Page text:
Personally I prefer them middle European, Mediteranean and Irish (likely first generation college attending) sounding surnames – on the football roster they make it look like we mean business. Last year we had Szawlowski(2), Morissey, Buck, Sobolewski, Birns, McLoughlin, Curzi, Kiley, Powers, Bain, Milano, Cronin and Batty in the starting lineup – outstanding – probably better than Notre Dame. Curzi is Colin Curzi whose name sounds as if he has a mother of Irish extraction and a paisan father. When asked, he confirmed that he did. He’ll be back for 3 more years. Kiley, a junior next year, also has a double whammy going for him – he is red head from the Old Sod. Best name on the roster – Nikola Mirkovic, a sophomore. With names like these we’re up ten points before kickoff on opponents with poopie-pants prep school sounding names.

I just want to say, this is one of my favorite comments on Ephblog, ever.

#20 Comment By sophmom On May 8, 2009 @ 1:57 pm

Yup…it’s right up there for me as well, Ronit. A great FU.

#21 Comment By JeffZ On May 8, 2009 @ 2:59 pm

Agreed, Ronit and Sophmom.

#22 Comment By Parent ’12 On May 8, 2009 @ 3:50 pm

Looks like we’re creating a fan club. I, too, was taken by Frank’s lively voice.. very colorful & creative.

Thinking of other points raised in this thread— perhaps, written with tongue firmly against cheek, admissions could “boost” the football roster with a tri-fecta– a first-generation from Samoa… now, would Samoa be international or Asian-American?

#23 Comment By kthomas On May 8, 2009 @ 5:47 pm

OP writes:

My position: Admit that smartest, most academically ambitious, English-fluent students in the world. Some will be poor, some rich. Some black, some white. Some born in India, some in Indiana. Some can play basketball, some can’t. Some will have parents who went to Williams, some will have parents who did not graduate college. None of that matters. Ignore it for admissions purposes. Look at grades, look at scores. Summarize it in the academic rating. Admit and attract the best.

OP makes what seems, on its face, a compelling argument. Admit “the best.”

Don’t we all admire– excellence– isn’t one purpose of education, to cultivate what the Greeks called “arete,”– superiority?

My first reaction to the OP was one I’ve had on similiar threads– “define best.”

For purposes of argument, I’m going to make the assumption that by “best,” OP means SAT scores (minus the writing section) and some kind of weighted GPA (however that is to be done).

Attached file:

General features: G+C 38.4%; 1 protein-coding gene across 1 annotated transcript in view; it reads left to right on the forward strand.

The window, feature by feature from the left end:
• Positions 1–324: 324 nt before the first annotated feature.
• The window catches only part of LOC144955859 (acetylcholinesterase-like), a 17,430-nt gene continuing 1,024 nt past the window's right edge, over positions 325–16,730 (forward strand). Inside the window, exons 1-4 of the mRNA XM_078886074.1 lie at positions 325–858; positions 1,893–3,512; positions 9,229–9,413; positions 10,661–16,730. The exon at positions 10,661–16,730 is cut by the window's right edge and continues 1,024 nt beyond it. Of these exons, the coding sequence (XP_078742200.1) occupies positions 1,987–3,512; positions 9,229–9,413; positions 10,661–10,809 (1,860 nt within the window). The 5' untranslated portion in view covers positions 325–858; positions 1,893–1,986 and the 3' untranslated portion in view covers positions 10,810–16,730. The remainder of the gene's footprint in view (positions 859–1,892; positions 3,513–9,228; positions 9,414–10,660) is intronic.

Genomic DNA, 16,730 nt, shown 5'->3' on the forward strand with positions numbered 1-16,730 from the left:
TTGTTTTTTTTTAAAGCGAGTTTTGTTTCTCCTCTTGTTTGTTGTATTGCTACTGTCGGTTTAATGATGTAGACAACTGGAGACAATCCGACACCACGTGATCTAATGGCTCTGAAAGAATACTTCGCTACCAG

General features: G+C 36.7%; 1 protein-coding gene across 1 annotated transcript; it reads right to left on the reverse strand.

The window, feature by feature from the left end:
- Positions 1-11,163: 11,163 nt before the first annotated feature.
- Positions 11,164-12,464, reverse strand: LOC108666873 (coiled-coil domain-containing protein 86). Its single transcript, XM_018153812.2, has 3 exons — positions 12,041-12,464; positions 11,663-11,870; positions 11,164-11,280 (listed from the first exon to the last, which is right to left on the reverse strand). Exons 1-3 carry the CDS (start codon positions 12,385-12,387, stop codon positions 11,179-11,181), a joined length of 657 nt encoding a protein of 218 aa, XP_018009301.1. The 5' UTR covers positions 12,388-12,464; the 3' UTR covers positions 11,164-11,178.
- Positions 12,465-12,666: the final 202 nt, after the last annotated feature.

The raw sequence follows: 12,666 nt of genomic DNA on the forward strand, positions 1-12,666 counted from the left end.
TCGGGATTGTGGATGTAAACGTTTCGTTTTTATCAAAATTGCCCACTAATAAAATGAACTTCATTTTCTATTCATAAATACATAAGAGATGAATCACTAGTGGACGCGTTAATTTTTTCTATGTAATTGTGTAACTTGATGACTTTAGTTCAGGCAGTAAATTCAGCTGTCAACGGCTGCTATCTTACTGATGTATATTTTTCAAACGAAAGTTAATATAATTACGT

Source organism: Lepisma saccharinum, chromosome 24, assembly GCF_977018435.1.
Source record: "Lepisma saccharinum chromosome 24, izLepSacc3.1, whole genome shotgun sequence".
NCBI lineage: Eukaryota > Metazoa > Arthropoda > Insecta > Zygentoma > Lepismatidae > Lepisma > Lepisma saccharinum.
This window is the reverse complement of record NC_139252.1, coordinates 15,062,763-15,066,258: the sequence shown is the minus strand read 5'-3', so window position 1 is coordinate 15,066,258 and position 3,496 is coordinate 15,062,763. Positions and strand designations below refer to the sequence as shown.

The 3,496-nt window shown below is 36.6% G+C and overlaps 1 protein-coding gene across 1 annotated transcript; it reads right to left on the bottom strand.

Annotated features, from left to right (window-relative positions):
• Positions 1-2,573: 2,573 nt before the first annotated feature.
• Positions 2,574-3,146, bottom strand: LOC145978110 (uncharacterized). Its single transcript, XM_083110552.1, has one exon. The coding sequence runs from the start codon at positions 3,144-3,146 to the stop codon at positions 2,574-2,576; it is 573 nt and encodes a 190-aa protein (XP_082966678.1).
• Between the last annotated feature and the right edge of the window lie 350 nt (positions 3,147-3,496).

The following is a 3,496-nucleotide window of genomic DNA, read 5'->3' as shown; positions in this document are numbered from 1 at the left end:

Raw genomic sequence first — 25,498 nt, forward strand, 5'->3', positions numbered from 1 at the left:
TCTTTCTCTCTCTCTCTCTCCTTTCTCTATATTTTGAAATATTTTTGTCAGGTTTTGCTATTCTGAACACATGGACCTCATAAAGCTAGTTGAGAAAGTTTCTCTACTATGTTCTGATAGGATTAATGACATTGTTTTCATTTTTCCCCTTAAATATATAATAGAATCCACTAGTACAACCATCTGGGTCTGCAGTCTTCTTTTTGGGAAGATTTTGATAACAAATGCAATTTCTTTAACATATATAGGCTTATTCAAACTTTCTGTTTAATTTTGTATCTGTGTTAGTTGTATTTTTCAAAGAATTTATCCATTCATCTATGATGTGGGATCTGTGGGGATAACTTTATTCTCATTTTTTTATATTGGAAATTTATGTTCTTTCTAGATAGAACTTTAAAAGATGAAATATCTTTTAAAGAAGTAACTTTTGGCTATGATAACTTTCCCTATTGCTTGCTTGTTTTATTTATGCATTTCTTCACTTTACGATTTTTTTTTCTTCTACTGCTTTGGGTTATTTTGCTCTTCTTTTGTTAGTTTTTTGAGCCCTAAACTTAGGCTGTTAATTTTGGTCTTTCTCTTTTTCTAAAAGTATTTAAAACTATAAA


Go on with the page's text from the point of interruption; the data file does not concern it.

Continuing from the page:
I’m not sure to what to do with the mention of tips and URMs– except to consider it sort of a hidden propositional.

Perhaps it should be the lead– what is really being argued here, is not so much about what the University should be, as about what it should not be.

We could go back to the late 90s– when the movements to end “affirmative action” were a sort of disguised (for good and bad) means of eliminating the (deserved or undeserved) presence of blacks and other minorities.

The terms of that debate– G-d have we spent two decades, wandering around the issues, unable to find expressions which get to the core?

Or has it been more like two centuries?

But allow me to soften OP’s propositional: what we’ve been doing for the past few decades, around issues of race, class, status, acheivement and education– isn’t working. Wrong model; we need to look at the problem again and try to figure out what’s really going on.

Not that I want to hear another amateur, self-involved rehashing of recompensation vs. social inequality vs. “pure merit.” After the umpteen-thousandth time, it gets old.

As for OP’s suggestion– I reject it. Among other problems– it further extends a pseudo-scientific “numbers game” (which has always been a sort of duck, for-cover) over what’s really going on, and the choices to be made.

“The data made me do it!” Ha! Is that what just happened to our economy?

Putting data into nice charts is not science– it’s bookkeeping.

Regardless– to know something of where we might be going here– we need a series of different visions of what Williams might do, of options.

OP has provided one, at least.

#24 Comment By frank uible On May 8, 2009 @ 6:10 pm

You’re looking for a formulaic definition of excellence. There ain’t one.

#25 Comment By frank uible On May 8, 2009 @ 6:17 pm

Samoans are Oceanics – and incidentally fearless football players. The history of the NFL is full of them.

#26 Comment By kthomas On May 8, 2009 @ 7:36 pm

Indeed– how can one judge the products of the god Arete, ‘Excellence,’ without the scales of the goddess Dike, ‘Justice?’

We– we need– we need new Gods.

(Und– bitte– bitte, lieber Gott– lass uns nicht allein.)

#27 Comment By JG On May 9, 2009 @ 10:09 am

Frank – indeed. Back in high school my favorite athlete was the nose tackle for the Oregon Ducks – leader of the “Gang Green” defense in 1994 season when they made the Rose Bowl – Silila Malepeai. He and his brothers (soph O-Lineman Tasi who started most games that season; and fullback Pulou) were definitely fearless players – Samoan, but went to high school in Hawaii. Sadly, both Tasi and Silila went on to spend time in federal prison on drug charges, but I think Pulou is now a high school football coach.